Newborn jaundice, common in infants, is a condition in which the skin and the white of the eyes turn yellow. However, it is different from the jaundice that affects adults, as both of them have very different causes and treatments. “Almost 80 per cent of babies born prematurely, and more than 60 per cent of term babies get jaundice. Of these, 10 per cent need ‘phototherapy’ which is a form of treatment with special lights,” said Dr Shashidhar Vishwanath, lead consultant in neonatology and paediatrics, SPARSH Hospital for Women and Children.

The majority of jaundice in the newborn period is physiological, which means that it is a part of the normal body process. It is further divided into pathological jaundice, or severe neonatal jaundice.

What causes jaundice?

Bilirubin, the jaundice pigment, is derived from the breakdown of red blood cells. All babies are born with more red blood cells as compared to adults. These red blood cells are broken down after birth, leading to the accumulation of bilirubin in the blood. The liver processes this bilirubin and turns it into a non-toxic form that is removed from the body through urine and stool. However, if this pigment accumulates beyond a certain level, it can cause problems, Dr Vishwanath said.

The most severe is a condition called ‘kernicterus’ when the pigment spreads to the brain and causes various effects. Severe jaundice can cause the baby to become tired, sleepy, lethargic, and refuse feed which can lead to dehydration. In severe cases, they can have altered posture, seizures, and become moribund. “This condition, fortunately, is no longer very common due to improved newborn care and administration of vitamin K,” said Dr Vishwanath.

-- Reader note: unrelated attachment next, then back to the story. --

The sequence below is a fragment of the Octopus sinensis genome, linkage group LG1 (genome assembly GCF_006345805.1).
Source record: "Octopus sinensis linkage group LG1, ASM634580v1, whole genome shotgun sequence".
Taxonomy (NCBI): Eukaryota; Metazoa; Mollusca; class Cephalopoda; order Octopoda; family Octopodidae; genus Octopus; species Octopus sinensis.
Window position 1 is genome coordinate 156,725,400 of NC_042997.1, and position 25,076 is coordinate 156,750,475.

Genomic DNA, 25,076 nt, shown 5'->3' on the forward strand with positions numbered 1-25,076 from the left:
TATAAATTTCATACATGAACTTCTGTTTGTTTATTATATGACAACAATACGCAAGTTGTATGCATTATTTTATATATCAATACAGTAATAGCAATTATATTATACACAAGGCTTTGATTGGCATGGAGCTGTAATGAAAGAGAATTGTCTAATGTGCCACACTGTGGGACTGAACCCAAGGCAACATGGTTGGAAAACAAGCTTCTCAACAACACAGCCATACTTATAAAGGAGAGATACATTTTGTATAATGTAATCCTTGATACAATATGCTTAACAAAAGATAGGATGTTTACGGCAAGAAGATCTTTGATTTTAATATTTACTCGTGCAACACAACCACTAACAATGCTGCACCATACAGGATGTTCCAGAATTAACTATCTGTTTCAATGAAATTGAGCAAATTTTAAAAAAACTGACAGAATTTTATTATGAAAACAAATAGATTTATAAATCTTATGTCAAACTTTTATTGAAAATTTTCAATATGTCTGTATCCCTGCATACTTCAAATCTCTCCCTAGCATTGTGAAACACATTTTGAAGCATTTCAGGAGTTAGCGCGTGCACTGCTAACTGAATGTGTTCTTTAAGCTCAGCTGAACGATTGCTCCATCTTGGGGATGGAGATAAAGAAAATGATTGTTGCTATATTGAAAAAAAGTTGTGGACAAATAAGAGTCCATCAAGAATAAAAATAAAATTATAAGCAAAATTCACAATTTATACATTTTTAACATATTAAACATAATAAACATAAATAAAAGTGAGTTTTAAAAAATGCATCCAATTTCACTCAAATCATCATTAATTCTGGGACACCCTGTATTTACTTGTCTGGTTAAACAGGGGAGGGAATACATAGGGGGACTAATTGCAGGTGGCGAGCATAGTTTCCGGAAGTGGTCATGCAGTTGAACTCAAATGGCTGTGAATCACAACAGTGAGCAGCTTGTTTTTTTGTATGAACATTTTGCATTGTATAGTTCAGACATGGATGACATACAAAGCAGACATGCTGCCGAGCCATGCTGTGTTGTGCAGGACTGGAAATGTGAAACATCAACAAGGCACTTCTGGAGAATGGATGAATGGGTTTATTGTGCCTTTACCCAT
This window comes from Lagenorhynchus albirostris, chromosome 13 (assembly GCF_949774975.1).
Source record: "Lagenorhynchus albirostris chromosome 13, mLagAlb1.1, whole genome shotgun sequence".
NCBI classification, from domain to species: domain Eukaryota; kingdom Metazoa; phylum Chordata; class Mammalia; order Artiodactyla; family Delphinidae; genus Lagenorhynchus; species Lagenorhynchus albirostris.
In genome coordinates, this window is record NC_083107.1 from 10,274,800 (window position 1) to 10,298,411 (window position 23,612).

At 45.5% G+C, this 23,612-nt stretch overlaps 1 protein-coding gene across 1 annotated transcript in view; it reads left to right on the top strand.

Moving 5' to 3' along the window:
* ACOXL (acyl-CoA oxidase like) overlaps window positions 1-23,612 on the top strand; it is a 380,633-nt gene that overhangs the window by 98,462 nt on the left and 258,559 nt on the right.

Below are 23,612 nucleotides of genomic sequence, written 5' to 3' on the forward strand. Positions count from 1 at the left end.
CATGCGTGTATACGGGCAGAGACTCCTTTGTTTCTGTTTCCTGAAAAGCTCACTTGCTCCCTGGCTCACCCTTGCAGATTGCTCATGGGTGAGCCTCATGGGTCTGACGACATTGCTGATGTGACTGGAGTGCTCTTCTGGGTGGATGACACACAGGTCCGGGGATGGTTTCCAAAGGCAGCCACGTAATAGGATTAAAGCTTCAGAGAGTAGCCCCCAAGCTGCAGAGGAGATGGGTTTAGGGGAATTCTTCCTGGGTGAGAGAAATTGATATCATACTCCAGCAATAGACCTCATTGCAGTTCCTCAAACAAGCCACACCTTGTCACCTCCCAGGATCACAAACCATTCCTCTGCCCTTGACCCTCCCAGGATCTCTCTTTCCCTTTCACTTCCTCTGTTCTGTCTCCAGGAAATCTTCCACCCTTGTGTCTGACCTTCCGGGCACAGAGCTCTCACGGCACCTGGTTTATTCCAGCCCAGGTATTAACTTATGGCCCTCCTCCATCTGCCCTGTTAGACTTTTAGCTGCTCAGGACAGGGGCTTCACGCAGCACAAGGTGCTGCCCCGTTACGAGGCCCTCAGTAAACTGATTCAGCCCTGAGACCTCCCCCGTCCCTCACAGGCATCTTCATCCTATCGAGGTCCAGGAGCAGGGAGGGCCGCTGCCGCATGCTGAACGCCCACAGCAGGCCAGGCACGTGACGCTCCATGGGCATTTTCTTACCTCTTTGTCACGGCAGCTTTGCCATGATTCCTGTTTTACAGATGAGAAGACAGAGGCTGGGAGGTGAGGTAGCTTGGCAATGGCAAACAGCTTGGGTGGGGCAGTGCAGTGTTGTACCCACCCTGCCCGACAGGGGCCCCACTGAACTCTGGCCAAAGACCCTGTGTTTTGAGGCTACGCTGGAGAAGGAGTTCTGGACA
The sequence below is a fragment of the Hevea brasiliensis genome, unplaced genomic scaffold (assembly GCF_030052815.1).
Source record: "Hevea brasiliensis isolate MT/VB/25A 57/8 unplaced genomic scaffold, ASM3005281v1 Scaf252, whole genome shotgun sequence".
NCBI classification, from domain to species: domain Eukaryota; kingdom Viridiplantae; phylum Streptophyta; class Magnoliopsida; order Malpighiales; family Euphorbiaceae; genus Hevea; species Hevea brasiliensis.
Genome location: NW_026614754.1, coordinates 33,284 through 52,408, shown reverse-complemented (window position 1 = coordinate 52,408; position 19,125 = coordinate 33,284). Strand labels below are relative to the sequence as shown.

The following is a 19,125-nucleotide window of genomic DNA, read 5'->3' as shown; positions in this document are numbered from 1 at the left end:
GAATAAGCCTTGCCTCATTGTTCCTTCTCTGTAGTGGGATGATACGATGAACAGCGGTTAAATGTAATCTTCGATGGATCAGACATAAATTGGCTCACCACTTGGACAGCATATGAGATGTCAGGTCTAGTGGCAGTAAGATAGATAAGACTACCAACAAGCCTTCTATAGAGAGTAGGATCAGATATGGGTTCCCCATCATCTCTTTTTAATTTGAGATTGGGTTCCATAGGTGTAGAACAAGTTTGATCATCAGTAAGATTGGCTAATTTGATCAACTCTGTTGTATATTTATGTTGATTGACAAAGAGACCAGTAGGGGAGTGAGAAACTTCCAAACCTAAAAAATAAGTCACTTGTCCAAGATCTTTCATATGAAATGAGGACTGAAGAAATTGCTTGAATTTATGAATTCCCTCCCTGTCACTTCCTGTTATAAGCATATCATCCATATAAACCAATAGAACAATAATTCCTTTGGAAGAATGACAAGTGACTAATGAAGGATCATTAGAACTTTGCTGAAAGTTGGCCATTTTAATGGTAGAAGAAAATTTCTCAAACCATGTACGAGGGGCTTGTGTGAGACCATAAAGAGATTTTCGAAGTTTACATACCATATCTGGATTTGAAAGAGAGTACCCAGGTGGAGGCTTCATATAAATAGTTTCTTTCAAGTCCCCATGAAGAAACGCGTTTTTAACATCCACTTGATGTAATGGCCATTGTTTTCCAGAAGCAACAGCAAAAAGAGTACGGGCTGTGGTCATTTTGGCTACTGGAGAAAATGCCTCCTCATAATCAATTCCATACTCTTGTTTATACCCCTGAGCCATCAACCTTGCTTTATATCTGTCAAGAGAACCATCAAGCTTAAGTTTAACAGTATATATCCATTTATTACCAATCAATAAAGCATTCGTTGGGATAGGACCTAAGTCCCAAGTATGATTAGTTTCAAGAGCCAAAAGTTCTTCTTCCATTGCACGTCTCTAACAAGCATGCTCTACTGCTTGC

Breastfeeding failure may also lead to newborn jaundice (Source: Getty Images/Thinkstock) )

Risk factors

Babies who are born premature, have poor feeding, severe infection (sepsis), born to diabetic mothers, and those who have difficult labour with bruising are at an increased risk of jaundice. Excessive bilirubin production, because of rapid breakdown of red blood cells (called hemolytic jaundice), could be due to Rh, ABO and minor blood group incompatibility between the mother’s and the baby’s red blood cells.

Additionally, certain genetic disorders (Criggler Najjar, UGT1A1 mutation, Gilbert’s syndrome etc) reduces the liver’s ability to metabolise or break down bilirubin. Certain enzyme defects like G6PD deficiency also cause excessive jaundice. One of the common types is the breastfeeding failure jaundice that occurs due to lactation failure in the first week of life due to insufficient intake, weight loss and significant dehydration in the baby. Frequent breastfeeding with lactational support is usually the line of treatment recommended.

Typically, jaundice peaks on day 3 to 5 of life. Though visual inspection of the skin colour is useful, it is not always accurate. “We rely on measurement of bilirubin level in blood. Most babies born in a hospital will have a visual inspection of skin along with bilirubin checks on day 3 of life (after 48 hours of life). There are guidelines to help determine which babies need treatment and those who can be managed without,” he explained.

Prevention and care

Prevention of severe jaundice in healthy babies is important. This involves three general principles –

1. Universal systematic assessment before discharge – Before discharge, total bilirubin is measured and checked to see if treatment is required. Additionally, it is crucial to provide parental counselling for them to understand the warning signs of severe jaundice.

2. Close follow up – Babies need to be followed up closely in the first two weeks to assess for signs of jaundice, weight gain and general activity.

3. Prompt intervention when indicated – This includes admission to hospital, feeding support and phototherapy.

The basic test to assess jaundice is serum bilirubin. If this level is raised, then one needs to find out the reason depending on the clinical history. Checking the mother’s blood group, Rh type and presence of any antibody, checking hematocrit (an estimate of the red blood cell concentration), Coombs’ test (detects if RBCs are being broken down) help.

Jaundice in newborns is treated by using a special type of ultraviolet light which converts the jaundice pigment to a water soluble form that is then removed from the body. Phototherapy is simple, safe and effective in treating jaundice. It causes no long-term problems for the baby, Dr Vishwanath said.

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